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Rangers rally past Bruins

Rangers come back to defeat the Bruins, 5-3.

It was high praise for a team that had just completed the highly improbable.

“The team has balls. It has had balls all year long, right from camp,” John Tortorella said with a mixture of pride and admiration after the Rangers’ 5-3 comeback win over the Bruins Monday night at the Garden. “I’m not a big love fest guy but I just I like how we stuck to it. We showed balls. It was really good stuff.”

What makes the win as impressive was that the Rangers trailed Eastern Conference Cup contender Boston 3-0 after an initial 30 minutes that caused the collective mood of the 18,200 to transform from excitement to anger. Daniel Paille (15:16) and Nathan Horton (16:53) scored goals in a 1:37 span of the first and Chris Kelly increased the Bruins’ lead to 3-0 at 10:32 of the second period.

That the deficit was not larger — the Bruins were credited with 30 shots on goal. They missed on 12 attempts and had another 18 blocked—was due to Henrik Lundqvist. He finished with 27 saves in his mano-a-mano against fellow Hart and Vezina candidate, Tim Thomas. Thomas stopped 21-of-25 shots.

Lundqvist kept his team in the game. Then it was one of the NHL’s youngest teams being led by one of its elder statesmen to start the comeback. Vinny Prospal banged in goals with 8:25 and 1:34 remaining in the second to cut the lead to 3-2.

“He has the emotion of a young kid,” Tortorella said with a slight smile. “Good for him.”

The markers re-energized the building and when Brandon Dubinsky equalized with 3:38 left in the game caused the Old House on 33rd Street to become unglued. When Michael Sauer scored his second game-winner of the year, 51 seconds later, the Garden was no longer chaotic. Rather it was bedlam. Mayhem. Pandemonium.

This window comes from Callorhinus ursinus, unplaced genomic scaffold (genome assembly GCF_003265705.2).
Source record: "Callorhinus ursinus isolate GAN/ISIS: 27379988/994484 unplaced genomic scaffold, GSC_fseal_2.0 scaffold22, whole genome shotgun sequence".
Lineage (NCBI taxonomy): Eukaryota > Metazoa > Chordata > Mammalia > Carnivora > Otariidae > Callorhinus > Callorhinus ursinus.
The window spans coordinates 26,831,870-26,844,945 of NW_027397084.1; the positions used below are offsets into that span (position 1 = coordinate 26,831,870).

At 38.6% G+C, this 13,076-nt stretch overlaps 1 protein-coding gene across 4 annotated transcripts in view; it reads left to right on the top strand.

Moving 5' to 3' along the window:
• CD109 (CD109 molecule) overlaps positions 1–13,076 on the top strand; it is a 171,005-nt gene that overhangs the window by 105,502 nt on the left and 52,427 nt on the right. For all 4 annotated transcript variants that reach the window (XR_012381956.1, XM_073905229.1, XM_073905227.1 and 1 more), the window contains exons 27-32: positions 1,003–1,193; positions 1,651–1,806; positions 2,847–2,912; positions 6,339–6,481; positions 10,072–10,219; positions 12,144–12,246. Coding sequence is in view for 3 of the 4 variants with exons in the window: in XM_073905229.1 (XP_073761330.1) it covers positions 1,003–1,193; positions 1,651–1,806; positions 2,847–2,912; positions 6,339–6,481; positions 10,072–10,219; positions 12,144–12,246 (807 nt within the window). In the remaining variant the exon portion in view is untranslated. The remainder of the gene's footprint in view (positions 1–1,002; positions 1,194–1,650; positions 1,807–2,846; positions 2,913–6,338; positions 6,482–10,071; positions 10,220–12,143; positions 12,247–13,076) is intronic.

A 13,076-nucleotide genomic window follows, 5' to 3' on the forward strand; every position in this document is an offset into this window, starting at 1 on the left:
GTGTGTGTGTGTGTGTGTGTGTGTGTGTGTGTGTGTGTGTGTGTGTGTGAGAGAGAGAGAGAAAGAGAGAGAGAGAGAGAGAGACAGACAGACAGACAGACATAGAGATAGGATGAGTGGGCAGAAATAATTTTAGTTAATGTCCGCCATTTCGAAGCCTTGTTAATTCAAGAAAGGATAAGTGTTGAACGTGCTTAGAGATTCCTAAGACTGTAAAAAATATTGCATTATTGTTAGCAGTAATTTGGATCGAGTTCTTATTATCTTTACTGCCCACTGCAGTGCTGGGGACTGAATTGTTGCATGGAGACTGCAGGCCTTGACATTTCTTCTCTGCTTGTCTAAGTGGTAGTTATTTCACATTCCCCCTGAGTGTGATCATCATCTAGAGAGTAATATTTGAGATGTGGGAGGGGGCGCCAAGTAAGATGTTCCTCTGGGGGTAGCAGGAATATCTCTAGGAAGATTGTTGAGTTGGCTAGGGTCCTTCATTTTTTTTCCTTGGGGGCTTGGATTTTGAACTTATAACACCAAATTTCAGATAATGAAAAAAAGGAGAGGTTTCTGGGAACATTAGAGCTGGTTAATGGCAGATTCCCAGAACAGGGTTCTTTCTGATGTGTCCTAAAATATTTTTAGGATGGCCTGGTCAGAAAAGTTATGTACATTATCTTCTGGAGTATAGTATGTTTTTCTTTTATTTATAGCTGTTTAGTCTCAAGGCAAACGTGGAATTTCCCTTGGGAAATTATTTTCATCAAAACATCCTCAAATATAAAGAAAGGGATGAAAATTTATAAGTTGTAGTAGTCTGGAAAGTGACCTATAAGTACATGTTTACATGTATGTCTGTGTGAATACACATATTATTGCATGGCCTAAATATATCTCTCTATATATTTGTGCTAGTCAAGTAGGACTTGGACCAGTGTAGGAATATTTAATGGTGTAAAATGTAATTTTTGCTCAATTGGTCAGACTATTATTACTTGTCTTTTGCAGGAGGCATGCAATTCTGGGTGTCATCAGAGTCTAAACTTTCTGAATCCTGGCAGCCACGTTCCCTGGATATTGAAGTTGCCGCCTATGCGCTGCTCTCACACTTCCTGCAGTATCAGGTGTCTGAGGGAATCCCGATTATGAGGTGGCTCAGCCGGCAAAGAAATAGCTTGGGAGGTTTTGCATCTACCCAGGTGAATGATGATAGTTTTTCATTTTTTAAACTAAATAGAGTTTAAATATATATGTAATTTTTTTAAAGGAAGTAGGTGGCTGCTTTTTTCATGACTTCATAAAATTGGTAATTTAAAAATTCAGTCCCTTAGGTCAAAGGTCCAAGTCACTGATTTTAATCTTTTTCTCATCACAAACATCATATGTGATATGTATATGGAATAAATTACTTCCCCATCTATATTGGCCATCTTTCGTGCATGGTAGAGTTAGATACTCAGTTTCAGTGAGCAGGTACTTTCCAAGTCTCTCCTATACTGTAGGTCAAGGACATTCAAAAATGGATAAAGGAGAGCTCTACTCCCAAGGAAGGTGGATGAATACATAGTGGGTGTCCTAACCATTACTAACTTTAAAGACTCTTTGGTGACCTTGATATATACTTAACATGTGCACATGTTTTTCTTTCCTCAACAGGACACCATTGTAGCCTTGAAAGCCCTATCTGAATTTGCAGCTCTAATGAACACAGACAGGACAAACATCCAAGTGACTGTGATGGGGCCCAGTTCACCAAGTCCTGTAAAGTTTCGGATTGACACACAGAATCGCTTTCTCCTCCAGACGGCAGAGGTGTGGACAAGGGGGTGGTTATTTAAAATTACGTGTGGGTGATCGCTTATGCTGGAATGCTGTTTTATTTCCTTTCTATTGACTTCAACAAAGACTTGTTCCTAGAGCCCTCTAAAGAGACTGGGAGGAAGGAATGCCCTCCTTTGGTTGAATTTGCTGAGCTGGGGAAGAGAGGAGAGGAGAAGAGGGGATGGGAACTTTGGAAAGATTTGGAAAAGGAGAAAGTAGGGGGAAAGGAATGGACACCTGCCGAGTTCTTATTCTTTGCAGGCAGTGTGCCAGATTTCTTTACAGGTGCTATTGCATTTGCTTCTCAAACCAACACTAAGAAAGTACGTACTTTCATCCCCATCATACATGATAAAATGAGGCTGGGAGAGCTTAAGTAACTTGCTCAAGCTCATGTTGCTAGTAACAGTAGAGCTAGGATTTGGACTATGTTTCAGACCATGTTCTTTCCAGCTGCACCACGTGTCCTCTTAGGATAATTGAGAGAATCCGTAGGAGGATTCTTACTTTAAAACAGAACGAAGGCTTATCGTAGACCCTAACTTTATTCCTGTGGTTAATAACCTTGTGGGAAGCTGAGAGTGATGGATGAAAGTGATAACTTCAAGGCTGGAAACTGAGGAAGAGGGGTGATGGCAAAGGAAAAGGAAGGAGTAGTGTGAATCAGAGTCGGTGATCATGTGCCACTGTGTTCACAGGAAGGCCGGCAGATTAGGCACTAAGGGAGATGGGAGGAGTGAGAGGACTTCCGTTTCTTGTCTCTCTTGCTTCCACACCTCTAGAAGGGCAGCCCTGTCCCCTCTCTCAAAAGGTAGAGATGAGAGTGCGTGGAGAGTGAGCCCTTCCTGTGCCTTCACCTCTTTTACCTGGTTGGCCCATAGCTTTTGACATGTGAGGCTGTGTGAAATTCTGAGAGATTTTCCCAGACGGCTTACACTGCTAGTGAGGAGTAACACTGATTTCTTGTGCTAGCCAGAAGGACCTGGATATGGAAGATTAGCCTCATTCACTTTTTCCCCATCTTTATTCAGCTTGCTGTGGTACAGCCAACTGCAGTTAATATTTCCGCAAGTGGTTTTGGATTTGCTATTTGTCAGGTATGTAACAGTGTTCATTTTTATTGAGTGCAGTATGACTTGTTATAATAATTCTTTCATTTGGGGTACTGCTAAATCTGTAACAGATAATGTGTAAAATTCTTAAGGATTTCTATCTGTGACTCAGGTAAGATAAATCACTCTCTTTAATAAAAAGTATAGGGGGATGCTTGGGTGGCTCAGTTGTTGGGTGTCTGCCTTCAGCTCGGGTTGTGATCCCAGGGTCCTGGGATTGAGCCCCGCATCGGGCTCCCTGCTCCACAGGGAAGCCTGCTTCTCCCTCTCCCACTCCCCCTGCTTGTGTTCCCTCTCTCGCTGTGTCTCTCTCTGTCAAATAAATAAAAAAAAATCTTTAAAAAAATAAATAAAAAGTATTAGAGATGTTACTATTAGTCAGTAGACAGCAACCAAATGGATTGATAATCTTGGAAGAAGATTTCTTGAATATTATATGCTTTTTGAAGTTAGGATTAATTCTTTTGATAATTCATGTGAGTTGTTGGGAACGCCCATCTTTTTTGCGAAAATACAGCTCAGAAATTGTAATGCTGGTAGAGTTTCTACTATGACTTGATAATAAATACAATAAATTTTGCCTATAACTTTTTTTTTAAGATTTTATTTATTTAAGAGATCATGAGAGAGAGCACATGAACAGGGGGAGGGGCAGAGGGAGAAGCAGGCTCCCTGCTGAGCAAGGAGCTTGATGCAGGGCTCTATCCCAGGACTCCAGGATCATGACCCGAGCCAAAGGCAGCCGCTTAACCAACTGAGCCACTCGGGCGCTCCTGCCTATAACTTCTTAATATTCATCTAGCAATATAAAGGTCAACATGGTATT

“It gives you goose bumps,” Dubinsky said. “It is a feeling that you can’t describe.”

Derek Stepan added an empty netter with 51 seconds to seal the comeback. Tellingly, there was a love-in at the Rangers bench; a visual representation of how unified this team is.

“It’s a great feeling,” Tortorella philosophized. “It makes it worthwhile. It’s not one guy. This is not a one guy team. It’s a collective group.”

The Rangers improved to 43-32-5 on the season. The 43 wins are tied for seventh most in franchise history. The Rangers are now seventh in the East with the win. They are tied with free-falling Montreal with 91 points. However the Rangers have four more losses than the Canadiens. The Rangers have two games left in their 2010-11 regular season (Thursday at home against Atlanta and a Saturday afternoon season finale matinee against the Devils). Montreal hosts Chicago tonight before finishing the season on the road in Ottawa (Thursday) and Toronto (Saturday).

More importantly, they opened a four point gap on Carolina, who has a game in hand on the Rangers. Carolina sandwiches home games against Detroit on Wednesday and Tampa Bay Saturday night with a road trip to Atlanta Friday. Should the Red Wings beat Carolina, it is entirely possible that the Rangers could enter Thursday night’s match with the Thrashers needing just one point to clinch a playoff berth for the fifth time in the six years since the lockout.

“We can only control what we can. That’s our play, that’s our games. It’s a nice situation we’re in where we don’t necessarily need help from other people. In that regards, we have to take care of business. We have two big games left. Four points up for grabs and we got to make sure we get them,” Sauer said. “We’re not going to say no to (help). We don’t need (Carolina) to win every game on the way out but right now I think we’re sixth but if we win our next two games, we’re in. That’s our mentality and that’s what we’re going to do. We’re going to go after it.”

 
 
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